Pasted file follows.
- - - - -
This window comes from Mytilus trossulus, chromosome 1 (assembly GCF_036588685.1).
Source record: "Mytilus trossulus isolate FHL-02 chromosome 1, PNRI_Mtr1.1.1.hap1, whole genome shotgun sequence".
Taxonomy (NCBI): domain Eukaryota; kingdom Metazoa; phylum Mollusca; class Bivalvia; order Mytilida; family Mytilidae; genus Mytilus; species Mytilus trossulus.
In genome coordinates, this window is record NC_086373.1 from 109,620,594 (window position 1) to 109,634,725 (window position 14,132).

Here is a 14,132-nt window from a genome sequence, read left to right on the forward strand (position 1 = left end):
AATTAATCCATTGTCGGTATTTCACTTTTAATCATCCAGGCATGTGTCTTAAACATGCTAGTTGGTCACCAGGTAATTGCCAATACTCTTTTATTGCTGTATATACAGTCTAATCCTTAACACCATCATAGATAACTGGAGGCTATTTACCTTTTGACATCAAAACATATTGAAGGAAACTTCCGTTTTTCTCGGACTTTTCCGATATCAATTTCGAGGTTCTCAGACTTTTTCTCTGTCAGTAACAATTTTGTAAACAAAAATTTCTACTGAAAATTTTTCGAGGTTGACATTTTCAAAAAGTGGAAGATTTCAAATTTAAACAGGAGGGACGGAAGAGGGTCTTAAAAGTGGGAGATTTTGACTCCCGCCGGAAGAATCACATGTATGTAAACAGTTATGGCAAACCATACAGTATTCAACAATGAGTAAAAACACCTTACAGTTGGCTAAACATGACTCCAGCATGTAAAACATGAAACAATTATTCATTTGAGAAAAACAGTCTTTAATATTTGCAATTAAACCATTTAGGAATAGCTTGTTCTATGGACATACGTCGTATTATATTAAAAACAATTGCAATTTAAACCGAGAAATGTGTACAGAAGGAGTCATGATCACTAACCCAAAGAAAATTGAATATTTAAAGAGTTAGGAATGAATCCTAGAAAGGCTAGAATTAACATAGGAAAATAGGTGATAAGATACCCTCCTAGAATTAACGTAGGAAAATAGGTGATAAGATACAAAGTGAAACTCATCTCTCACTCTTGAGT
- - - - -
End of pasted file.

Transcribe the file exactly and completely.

This window comes from Mytilus trossulus, chromosome 1 (assembly GCF_036588685.1).
Source record: "Mytilus trossulus isolate FHL-02 chromosome 1, PNRI_Mtr1.1.1.hap1, whole genome shotgun sequence".
Taxonomy (NCBI): domain Eukaryota; kingdom Metazoa; phylum Mollusca; class Bivalvia; order Mytilida; family Mytilidae; genus Mytilus; species Mytilus trossulus.
In genome coordinates, this window is record NC_086373.1 from 109,620,594 (window position 1) to 109,634,725 (window position 14,132).

Here is a 14,132-nt window from a genome sequence, read left to right on the forward strand (position 1 = left end):
AATTAATCCATTGTCGGTATTTCACTTTTAATCATCCAGGCATGTGTCTTAAACATGCTAGTTGGTCACCAGGTAATTGCCAATACTCTTTTATTGCTGTATATACAGTCTAATCCTTAACACCATCATAGATAACTGGAGGCTATTTACCTTTTGACATCAAAACATATTGAAGGAAACTTCCGTTTTTCTCGGACTTTTCCGATATCAATTTCGAGGTTCTCAGACTTTTTCTCTGTCAGTAACAATTTTGTAAACAAAAATTTCTACTGAAAATTTTTCGAGGTTGACATTTTCAAAAAGTGGAAGATTTCAAATTTAAACAGGAGGGACGGAAGAGGGTCTTAAAAGTGGGAGATTTTGACTCCCGCCGGAAGAATCACATGTATGTAAACAGTTATGGCAAACCATACAGTATTCAACAATGAGTAAAAACACCTTACAGTTGGCTAAACATGACTCCAGCATGTAAAACATGAAACAATTATTCATTTGAGAAAAACAGTCTTTAATATTTGCAATTAAACCATTTAGGAATAGCTTGTTCTATGGACATACGTCGTATTATATTAAAAACAATTGCAATTTAAACCGAGAAATGTGTACAGAAGGAGTCATGATCACTAACCCAAAGAAAATTGAATATTTAAAGAGTTAGGAATGAATCCTAGAAAGGCTAGAATTAACATAGGAAAATAGGTGATAAGATACCCTCCTAGAATTAACGTAGGAAAATAGGTGATAAGATACAAAGTGAAACTCATCTCTCACTCTTGAGT